• The Board embarked on a series of discussions which culminated in a set of strategic directions (Future 2013) that will guide the College for the next four years as it nears its 100th anniversary.
  • The President’s annual report continues to report progress on achieving end statements using the metrics determined by the Board.
  • The Budget presentation included an early look in February of all the requests that the Executive Leadership Team presented to the President. This allowed the Board to get a feel for what was and was not recommended by the President. It also provided the Board a sense of the overall budget needs of the College.
  • The staff began presenting “Edubytes” to the Board. These are short (15 minute) presentations designed to educate the Board on various topics of its interest regarding programs, services, and operations at the College.
  • The Board developed a calendar that included the discussion topics on major policy areas related to Future 2013 and the Edubyte topics for the 2009 calendar year.
  • An annual scorecard with key data that described the College’s activities and performance was provided for FY08.
president s leadership development
President’s Leadership Development
  • Addressed significant personnel issue relative to the Vice President of Learning
  • Acted as formal mentor to two WTC presidents as well as mentored an associate dean and a dean who have or are participating in the Wisconsin Leadership Development Institute
  • In response to suggested areas to improve, I instituted the following strategies:
    • Scheduled weekly walkabouts (moderately successful in doing)
    • Attended team meetings of divisional leadership
    • Attended student project demonstrations and activities
    • Held monthly meetings with union leadership
    • Encouraged faculty teams to invite the president to a team meeting (this was not successful – will work with new VP of Learning to re-devise this strategy)
    • A communication blog is under development
  • Began “brown bag” monthly discussions on selected leadership topics with Executive Leadership Team
  • Engaged in and attend the monthly meetings of professional development group TEC: Chief Executives Working Together. The group is made up of CEOs from around New North.
demonstrated effective leadership in the community
Demonstrated Effective Leadership in the Community
  • Led the New North Technical Colleges (previously known as the 4 Amigos) in submitting the only regional plan to request additional state funding for FY10-FY11
  • Accepted the lead to develop a NEW ERA-sponsored New North Sustainability Center
  • Appointed to the governing board of Global Corporate College
  • Finalist for the American Foundation of Counseling Services, 2009 Brown County Ethics in Business Award
  • Chaired New North Educational Attainment Committee pursuing the following strategic initiatives:
    • Eliminating the achievement gap PK-3
    • Increasing access and aspirations to attend post-secondary education
    • Building a business case for continued public investment in education
    • Overcoming educational barriers in rural locations
    • Implementing 21st Century Skills in PK-16 curriculum
  • Opening of dental restoration clinic and authorization to be a Medicare provider has provided service to un and under-insured dental patients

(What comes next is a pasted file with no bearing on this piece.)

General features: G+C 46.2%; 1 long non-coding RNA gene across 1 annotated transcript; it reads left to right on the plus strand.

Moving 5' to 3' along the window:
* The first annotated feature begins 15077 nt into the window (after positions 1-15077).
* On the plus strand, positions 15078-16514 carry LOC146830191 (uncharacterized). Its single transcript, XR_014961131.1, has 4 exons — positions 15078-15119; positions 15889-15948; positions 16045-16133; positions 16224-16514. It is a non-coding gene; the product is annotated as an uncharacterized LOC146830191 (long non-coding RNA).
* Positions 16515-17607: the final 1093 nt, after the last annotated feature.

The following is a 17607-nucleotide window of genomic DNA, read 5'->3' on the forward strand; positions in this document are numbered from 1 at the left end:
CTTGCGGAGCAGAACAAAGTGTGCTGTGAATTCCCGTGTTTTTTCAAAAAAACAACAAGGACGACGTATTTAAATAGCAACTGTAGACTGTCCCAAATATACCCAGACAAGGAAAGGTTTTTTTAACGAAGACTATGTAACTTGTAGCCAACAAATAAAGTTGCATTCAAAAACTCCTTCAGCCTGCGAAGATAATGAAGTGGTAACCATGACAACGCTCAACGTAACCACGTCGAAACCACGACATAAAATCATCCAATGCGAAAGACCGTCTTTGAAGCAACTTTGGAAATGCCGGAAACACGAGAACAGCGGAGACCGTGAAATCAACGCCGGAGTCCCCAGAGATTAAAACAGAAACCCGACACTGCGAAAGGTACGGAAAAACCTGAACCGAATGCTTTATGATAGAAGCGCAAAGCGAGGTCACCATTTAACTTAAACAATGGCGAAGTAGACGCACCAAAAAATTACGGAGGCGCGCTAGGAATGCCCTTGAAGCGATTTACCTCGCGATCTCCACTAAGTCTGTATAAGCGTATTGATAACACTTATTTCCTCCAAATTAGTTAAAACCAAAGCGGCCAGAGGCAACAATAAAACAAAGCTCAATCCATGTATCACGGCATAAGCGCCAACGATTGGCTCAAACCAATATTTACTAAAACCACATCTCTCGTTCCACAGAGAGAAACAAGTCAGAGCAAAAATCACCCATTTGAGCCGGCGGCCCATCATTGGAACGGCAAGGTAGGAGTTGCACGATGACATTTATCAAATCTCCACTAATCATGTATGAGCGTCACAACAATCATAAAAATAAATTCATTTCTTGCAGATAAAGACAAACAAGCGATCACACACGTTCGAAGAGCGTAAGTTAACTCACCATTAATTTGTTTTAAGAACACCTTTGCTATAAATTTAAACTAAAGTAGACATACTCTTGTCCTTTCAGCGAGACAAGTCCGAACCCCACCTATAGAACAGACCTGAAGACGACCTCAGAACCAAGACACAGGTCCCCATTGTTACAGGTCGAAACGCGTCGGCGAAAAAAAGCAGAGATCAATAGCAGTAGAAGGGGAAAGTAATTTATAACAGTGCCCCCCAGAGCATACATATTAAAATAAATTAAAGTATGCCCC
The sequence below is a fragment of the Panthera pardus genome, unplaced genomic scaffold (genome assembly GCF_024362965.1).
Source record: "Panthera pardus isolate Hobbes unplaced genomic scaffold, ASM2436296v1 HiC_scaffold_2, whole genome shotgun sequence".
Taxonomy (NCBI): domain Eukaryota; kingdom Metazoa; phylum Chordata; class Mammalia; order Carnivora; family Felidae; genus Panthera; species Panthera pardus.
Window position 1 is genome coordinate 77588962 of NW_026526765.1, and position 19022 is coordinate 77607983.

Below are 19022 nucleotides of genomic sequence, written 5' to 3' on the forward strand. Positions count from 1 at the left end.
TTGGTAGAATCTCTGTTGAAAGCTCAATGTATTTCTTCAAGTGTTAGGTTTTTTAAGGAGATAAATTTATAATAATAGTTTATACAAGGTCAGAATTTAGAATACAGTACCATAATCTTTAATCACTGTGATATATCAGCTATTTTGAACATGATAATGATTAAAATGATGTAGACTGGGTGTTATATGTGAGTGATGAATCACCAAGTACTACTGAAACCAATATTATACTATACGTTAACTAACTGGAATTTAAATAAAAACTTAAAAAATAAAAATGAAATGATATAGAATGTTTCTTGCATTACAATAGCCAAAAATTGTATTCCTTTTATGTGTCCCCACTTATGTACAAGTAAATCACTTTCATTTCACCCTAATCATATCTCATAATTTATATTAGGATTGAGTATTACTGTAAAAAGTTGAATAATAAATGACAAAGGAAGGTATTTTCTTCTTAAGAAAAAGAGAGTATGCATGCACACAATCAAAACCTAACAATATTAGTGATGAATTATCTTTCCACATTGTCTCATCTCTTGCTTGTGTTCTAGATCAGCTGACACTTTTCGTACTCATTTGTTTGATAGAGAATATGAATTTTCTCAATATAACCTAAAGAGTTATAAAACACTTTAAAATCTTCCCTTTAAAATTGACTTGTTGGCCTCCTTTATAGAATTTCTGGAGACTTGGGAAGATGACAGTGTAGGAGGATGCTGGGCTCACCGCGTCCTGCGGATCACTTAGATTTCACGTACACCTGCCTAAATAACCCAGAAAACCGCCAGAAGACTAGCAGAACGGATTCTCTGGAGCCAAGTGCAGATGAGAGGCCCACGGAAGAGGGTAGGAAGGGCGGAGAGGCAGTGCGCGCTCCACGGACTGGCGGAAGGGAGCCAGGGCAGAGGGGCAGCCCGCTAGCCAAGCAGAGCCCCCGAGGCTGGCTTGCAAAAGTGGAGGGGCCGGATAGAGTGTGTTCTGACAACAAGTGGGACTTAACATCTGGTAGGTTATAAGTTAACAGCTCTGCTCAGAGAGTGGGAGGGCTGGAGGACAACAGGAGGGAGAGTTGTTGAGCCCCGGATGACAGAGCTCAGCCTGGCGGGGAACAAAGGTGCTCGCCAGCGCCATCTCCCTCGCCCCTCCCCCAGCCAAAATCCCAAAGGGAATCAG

external leadership
External Leadership
  • Local

- Advisory Council for St. Vincent’s Hospital, Green Bay

- Board of Greater Green Bay Chamber of Commerce

- Member & Past-Chair of Partners in Education

- Executive Board of Advance

-Business Assistance Center Governance Council

- Green Bay Public Schools Strategic Planning Council

  • Regional

- NEW NORTH Technical Colleges (formerly the Four Amigos)

- Member of NEW NORTH Executive Committee

- Member of NEW NORTH Board of Directors

- Co-Chair of NEW NORTH Educational Attainment Committee

- Member of Northeast Wisconsin Educational Resource Alliance (NEW ERA)

  • State

- Member of WTCS President Association

  • National

- Member of the Trans-Atlantic Alliance (TA3)

- Member of AACC Commission on Learning and Community Development

- Member of CCRC at Teachers College at Columbia University

- Member of the Educational Leadership & Policy Analysis Council – UW Madison

- Member of Board of Directors of Global Corporate College

under the president s leadership the college has engaged in productivity improvement events
Under the President’s Leadership the College Has Engaged in Productivity Improvement Events
  • The following ten operational productivity projects utilizing Lean techniques were undertaken and completed or are in process:
    • Off Campus High School Recruiting
    • Basic Ed Student Tracking
    • IIT Resource and Capacity Planning
    • Tutoring Process
    • Graduate Petition Services
    • Team Action Plan Reporting Process
    • Non-Wait List Program Admission Process
    • Unplanned Capital Construction Projects Process
    • Process to Review Collected Development Ideas
    • Student Life Accounting Functions
  • Operational Productivity project metrics are in place. They consist of a three-part measurement including 1) hard savings, readily identified; 2) soft savings, resources freed up or reassigned to other value-added work; and 3) tangible savings.
  • 6 Learning Projects were undertaken
    • Adjunct Faculty Engagement in Learning – in progress
    • Alternative Course Delivery Methods – in progress
    • Course and Program Marketing – in progress
    • Course Scheduling and Cancellation Processes (carry over from FY2007-08) – in progress
    • Program Waitlist (carry over from FY2007-08) – in progress
    • Review and Improve Course Policies – in progress
under the president s leadership the college has
Under the President’s Leadership the College Has:
  • Substantially met the goals outlined in the Executive Leadership Action Plan for the 2008-2009 academic year